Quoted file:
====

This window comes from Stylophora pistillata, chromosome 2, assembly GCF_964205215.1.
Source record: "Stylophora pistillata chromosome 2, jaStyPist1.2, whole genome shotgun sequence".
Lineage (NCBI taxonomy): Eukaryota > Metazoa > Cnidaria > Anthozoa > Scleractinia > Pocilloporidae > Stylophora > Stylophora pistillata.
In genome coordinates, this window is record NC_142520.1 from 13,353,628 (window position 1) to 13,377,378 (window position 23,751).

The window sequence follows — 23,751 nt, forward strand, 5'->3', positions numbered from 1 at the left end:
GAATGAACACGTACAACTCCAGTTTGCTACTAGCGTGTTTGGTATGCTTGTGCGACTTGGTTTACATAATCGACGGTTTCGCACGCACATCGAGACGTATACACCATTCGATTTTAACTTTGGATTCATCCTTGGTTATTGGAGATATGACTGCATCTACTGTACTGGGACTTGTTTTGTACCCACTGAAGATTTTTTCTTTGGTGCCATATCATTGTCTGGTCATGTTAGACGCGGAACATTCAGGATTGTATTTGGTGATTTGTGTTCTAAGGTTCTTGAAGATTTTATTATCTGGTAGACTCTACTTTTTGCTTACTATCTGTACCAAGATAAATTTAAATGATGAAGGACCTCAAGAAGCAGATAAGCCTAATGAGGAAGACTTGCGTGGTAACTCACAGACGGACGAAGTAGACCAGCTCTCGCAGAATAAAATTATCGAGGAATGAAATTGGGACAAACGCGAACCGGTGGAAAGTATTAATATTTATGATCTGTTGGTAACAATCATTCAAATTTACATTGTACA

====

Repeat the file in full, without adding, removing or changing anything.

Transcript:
This window comes from Stylophora pistillata, chromosome 2, assembly GCF_964205215.1.
Source record: "Stylophora pistillata chromosome 2, jaStyPist1.2, whole genome shotgun sequence".
Lineage (NCBI taxonomy): Eukaryota > Metazoa > Cnidaria > Anthozoa > Scleractinia > Pocilloporidae > Stylophora > Stylophora pistillata.
In genome coordinates, this window is record NC_142520.1 from 13,353,628 (window position 1) to 13,377,378 (window position 23,751).

The window sequence follows — 23,751 nt, forward strand, 5'->3', positions numbered from 1 at the left end:
GAATGAACACGTACAACTCCAGTTTGCTACTAGCGTGTTTGGTATGCTTGTGCGACTTGGTTTACATAATCGACGGTTTCGCACGCACATCGAGACGTATACACCATTCGATTTTAACTTTGGATTCATCCTTGGTTATTGGAGATATGACTGCATCTACTGTACTGGGACTTGTTTTGTACCCACTGAAGATTTTTTCTTTGGTGCCATATCATTGTCTGGTCATGTTAGACGCGGAACATTCAGGATTGTATTTGGTGATTTGTGTTCTAAGGTTCTTGAAGATTTTATTATCTGGTAGACTCTACTTTTTGCTTACTATCTGTACCAAGATAAATTTAAATGATGAAGGACCTCAAGAAGCAGATAAGCCTAATGAGGAAGACTTGCGTGGTAACTCACAGACGGACGAAGTAGACCAGCTCTCGCAGAATAAAATTATCGAGGAATGAAATTGGGACAAACGCGAACCGGTGGAAAGTATTAATATTTATGATCTGTTGGTAACAATCATTCAAATTTACATTGTACA